The specific aims of the present study were: 1) to describe the characteristics of the various cohorts defined by the original intent strategies; and then 2) to describe what actually happened. The analysis was limited to patients receiving a primary continuous flow LVAD between March 2006 and March 2011. Three groups of patients excluded from the analysis: 1) those receiving a TAH or biventricular assist devices, 2) those implanted as a bridge to recovery, and 3) those implanted for reasons other than BTT or DT. Three intent strategies were described: 1) BTT; 2) permanent therapy, or DT; and 3) BTC. The BTT patients had to be either listed at the time of implant or listed within 24 h after implant. If listing did not occur within 24 h of implant, the patient was considered BTC. The INTERMACS investigators were also asked to further divide their predictions of BTC patients into those likely, moderately likely, or unlikely to be listed for transplant.
The primary analysis compared the outcomes of these intent strategies at 6, 12, and 24 months. A competing outcomes methodology was used to estimate the dynamic simultaneous probability of having 1 of 3 mutually exclusive events (e.g., death, transplant, or LVAD explant). In all, 2,816 patients were ultimately reviewed. Three important observations were made, as follows.
One, the most common pre-implant strategy was BTC at 42% (vs. 38% as BTT), reflecting the uncertainty of patient outcomes at the time of LVAD implant and an unwillingness to dichotomize future therapeutic plans. Twenty percent were initially designated as DT. However, there was a significant impact over time on the initial intent strategies. In 2008, BTT was the most common initial intent strategy (>50%); by 2011, BTT was the least common (<25%) behind BTC (43%) and DT (35%). The approval of the Heartmate II LVAD for DT use by the Food and Drug Administration in January 2010 certainly impacted this trend. Pre-implant strategy also appeared to be driven by comorbidities (e.g., diabetes mellitus, malnutrition, ascites) and social risk, in that the BTC/DT patients (who had more comorbidities) generally had similar degrees of ventricular dysfunction and hemodynamic derangements compared to the BTT patients.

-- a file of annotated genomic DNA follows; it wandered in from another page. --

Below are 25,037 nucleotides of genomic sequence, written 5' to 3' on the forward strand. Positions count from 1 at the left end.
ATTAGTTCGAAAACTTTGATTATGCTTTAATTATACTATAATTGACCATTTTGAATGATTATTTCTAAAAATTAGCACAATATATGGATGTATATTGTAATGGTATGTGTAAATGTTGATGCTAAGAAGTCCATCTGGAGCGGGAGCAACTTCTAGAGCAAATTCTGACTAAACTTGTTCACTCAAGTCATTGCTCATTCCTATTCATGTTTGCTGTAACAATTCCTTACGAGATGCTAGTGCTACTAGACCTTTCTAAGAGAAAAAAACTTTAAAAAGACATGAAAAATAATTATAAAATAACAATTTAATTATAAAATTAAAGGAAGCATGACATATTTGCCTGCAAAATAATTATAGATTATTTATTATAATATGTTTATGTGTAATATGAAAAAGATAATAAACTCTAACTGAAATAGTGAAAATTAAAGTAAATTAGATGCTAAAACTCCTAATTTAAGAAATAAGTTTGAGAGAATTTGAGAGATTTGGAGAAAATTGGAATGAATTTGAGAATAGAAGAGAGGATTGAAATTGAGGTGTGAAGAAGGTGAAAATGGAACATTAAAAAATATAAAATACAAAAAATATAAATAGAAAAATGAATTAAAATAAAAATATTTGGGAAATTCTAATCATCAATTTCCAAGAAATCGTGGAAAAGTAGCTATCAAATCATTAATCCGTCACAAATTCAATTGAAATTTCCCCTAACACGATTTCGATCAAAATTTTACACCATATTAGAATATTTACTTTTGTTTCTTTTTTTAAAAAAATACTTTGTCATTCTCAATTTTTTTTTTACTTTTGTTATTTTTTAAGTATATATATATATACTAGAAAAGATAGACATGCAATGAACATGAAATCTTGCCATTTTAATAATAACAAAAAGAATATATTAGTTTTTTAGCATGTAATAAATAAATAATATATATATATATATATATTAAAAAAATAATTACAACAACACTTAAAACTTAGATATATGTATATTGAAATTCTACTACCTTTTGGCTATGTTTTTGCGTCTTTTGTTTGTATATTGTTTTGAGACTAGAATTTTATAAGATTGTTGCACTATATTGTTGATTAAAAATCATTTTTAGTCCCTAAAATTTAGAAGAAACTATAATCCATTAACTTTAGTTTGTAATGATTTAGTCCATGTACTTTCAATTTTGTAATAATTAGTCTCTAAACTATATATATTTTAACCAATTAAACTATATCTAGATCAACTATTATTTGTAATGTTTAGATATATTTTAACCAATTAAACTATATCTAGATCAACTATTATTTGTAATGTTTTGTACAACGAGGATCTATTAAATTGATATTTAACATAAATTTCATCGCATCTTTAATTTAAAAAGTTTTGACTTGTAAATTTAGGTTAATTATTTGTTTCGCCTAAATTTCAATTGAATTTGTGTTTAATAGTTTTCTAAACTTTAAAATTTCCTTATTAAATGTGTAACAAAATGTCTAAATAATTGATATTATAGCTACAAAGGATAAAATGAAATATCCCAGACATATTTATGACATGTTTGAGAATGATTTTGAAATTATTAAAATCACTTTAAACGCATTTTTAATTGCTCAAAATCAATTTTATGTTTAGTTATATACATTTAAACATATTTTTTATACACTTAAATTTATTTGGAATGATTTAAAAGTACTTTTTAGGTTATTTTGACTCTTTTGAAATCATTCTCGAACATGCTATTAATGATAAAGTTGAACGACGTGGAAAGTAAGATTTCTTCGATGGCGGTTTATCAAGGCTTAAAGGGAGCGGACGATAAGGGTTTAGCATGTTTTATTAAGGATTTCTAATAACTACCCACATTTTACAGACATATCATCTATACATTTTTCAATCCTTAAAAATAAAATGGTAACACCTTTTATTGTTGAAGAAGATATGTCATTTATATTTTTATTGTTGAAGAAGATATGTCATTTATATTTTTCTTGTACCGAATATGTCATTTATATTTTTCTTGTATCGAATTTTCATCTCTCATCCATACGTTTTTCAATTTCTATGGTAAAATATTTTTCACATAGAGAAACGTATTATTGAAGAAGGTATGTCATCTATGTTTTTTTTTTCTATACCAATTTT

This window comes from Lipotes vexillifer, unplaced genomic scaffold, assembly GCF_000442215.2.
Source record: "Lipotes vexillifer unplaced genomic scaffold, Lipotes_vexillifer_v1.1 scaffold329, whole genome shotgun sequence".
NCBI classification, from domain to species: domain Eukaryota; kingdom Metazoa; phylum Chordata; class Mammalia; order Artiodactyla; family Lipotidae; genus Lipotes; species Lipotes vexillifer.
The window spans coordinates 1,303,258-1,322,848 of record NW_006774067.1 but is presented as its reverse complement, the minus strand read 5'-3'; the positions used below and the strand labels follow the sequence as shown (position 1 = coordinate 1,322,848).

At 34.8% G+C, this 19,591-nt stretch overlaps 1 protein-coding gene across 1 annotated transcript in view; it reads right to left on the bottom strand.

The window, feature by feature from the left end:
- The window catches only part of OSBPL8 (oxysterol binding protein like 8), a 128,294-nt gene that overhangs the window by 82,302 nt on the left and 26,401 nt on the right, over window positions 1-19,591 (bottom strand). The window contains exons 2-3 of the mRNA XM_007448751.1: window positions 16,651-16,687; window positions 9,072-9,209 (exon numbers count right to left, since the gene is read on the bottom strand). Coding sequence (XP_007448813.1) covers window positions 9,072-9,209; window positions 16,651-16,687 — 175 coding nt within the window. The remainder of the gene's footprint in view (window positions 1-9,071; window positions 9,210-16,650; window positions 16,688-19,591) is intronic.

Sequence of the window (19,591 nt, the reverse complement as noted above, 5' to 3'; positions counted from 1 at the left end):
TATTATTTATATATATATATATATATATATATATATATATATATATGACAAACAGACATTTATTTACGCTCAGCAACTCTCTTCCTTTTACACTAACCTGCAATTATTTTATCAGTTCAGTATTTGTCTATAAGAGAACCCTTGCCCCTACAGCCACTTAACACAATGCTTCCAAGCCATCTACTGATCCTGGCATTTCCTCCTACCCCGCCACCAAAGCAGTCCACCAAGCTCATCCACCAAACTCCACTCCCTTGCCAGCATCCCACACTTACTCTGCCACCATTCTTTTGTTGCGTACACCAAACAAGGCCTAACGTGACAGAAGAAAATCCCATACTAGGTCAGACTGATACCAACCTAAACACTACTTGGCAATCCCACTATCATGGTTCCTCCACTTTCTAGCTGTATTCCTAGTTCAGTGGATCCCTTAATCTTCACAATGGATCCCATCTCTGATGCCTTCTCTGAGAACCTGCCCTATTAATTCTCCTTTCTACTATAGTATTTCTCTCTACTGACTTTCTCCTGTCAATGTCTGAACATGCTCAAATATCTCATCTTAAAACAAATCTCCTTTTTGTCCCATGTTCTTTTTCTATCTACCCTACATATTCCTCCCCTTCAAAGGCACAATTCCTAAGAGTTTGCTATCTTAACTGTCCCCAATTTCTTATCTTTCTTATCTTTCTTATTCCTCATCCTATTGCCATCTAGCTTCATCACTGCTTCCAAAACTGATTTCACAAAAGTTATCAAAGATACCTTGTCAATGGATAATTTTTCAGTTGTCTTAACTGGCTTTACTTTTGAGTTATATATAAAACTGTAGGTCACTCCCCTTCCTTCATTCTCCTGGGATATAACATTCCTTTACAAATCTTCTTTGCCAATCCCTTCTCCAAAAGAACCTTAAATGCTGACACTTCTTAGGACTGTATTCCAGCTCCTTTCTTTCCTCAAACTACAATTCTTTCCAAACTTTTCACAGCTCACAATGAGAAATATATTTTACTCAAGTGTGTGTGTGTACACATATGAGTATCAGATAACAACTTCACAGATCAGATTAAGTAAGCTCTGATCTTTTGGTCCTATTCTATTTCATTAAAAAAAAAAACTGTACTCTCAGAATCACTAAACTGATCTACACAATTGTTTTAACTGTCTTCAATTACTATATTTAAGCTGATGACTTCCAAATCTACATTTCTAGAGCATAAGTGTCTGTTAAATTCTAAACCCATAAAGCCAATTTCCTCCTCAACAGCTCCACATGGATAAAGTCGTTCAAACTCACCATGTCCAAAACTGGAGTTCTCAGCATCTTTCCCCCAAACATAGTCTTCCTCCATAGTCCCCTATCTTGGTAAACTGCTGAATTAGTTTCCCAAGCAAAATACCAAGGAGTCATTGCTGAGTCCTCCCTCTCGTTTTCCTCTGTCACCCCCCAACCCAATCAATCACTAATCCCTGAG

Two, and not surprisingly, survival (alive with LVAD or transplant) paralleled the intent strategy because level of illness (e.g., more comorbidities) tracked with the intent strategy. One-year survival with BTT (77.7%) was better than BTC (70.1%), which was better than DT (60.7%). Clinicians were also reasonably savvy at predicting outcomes in the BTC groups, for example, the “likely to list” survival (73.7%) approached BTT survival (77.7%), and the “moderately” or “unlikely to list” survival (62.8% and 62.9%, respectively) was similar to DT survival (60.7%).
Three, and arguably most important, the intent strategy changed after implant (Fig. 1). At 2 years, just short of half (43.5%) of the BTT patients (not transplanted but still with an LVAD) were no longer listed. In contrast, nearly a third (29.3%) of BTC patients were listed. Moreover, 14.6% of the DT patients still on support at 12 months were considered for transplant. In fact, duration of support, even in the BTT group, exceeded 2 years in a substantial number of patients. Such a finding highlights the variable course in advanced heart failure when the therapeutic intervention is extreme, i.e., surgical implantation of an LVAD.